Segment 2: (40 Minutes)
- Creating configurations from other configurations
- Changing configurations
- Mass properties
- Changing features of an existing SolidWorks part
Nothing too crazy but still, who knows what they'll ask until you take it. Luckily things went well for section to and I got a pretty look at this screen.
So of course the question now is "What questions are on the CSWP exam". This section consisted of 9 questions (11 total but two are instructional pages only) split into two main sections.
Question 1-6 of CSWP Part II.
After loading the Testing client and reading the instructions, question 1 prompts you to click a link which will download the needed file. Old CSWP exams had been criticized because a user could complete them without actually opening Solidworks (parts could be modeled in other systems and masses and COM's could be found that way). That's not the case anymore.
The first file downloaded had a few configurations, and each question asked for a new one. Add in a few features, suppress a feature and grab a mass. Bam! 6 questions out of the way. It's no wonder this test takes 40 minutes. Granted a novice with command of help files could get a few answers but getting a passing score in time here shows that a user is capable of modifying basic features and getting needed data without wasting two days.
Question 6-9 of CSWP Part II
These other questions were based on a new file. Once loaded the tester is asked to make some various changes to sketches, move a features start conditions, modify some cuts and still maintain the overall design intent. Done incorrectly there is plenty of room for errors and the 40 minutes could easily be used up trouble shooting and rebuilding. With system familiarity though all the questions can be answered without ever seeing one of these obnoxious windows (Thankfully I took this screen shot after the test just to show one). Most answer were needed in free format to two decimal places, although at least 2 of 9 question were multiple choice.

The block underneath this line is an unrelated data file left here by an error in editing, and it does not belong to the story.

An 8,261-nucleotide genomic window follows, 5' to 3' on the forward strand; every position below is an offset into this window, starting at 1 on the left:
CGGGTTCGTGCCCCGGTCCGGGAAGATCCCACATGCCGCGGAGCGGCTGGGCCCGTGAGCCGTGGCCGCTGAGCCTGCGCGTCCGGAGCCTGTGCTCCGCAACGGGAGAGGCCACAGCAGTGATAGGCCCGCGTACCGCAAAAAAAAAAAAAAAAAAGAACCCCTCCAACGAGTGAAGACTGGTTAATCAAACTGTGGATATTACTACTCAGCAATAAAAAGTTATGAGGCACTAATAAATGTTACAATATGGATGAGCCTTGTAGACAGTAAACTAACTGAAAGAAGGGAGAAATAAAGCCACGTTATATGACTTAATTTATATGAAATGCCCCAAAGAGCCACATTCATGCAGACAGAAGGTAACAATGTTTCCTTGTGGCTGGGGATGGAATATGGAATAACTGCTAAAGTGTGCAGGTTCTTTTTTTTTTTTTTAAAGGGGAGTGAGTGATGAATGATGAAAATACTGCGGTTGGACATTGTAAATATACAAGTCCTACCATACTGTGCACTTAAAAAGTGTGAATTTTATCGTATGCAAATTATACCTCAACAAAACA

Looking at the test as a whole it's important to remember it is a certification exam. So what really is it certifying. Is this person a pro at product design? Can they reverse engineer anything in minutes? Are they going to slow me down on remedial tasks? This sections helps to answer them.
Instead of making the user build a part from a drawing Solidworks the exam roughly mirrors real world use. Many times a designer is looking for design intent and can small details like the size of ball end mill are not a major concern. It's feasible to call a supplier and ask but they'll need the file at some point down the line, why not let them in on the design now. With PDMworks and co located design teams a lot of times you send a file that you have worked on and I'll tell you a few things to change to make it manufacturable, marketable, or profitable. In my past position with a contract manufacturer and injection molder this meant a lot of "Uhhh, yeah, we are going to want some draft on that 5 inch deep part that you want cosmetic sides on, unless you want to spend a fortune on tooling." Having a person on the other end be a CSWP means you can let them in the design process and know they are capable of making there changes without corrupting too much work.
Also check out other reviews of the CSWP exam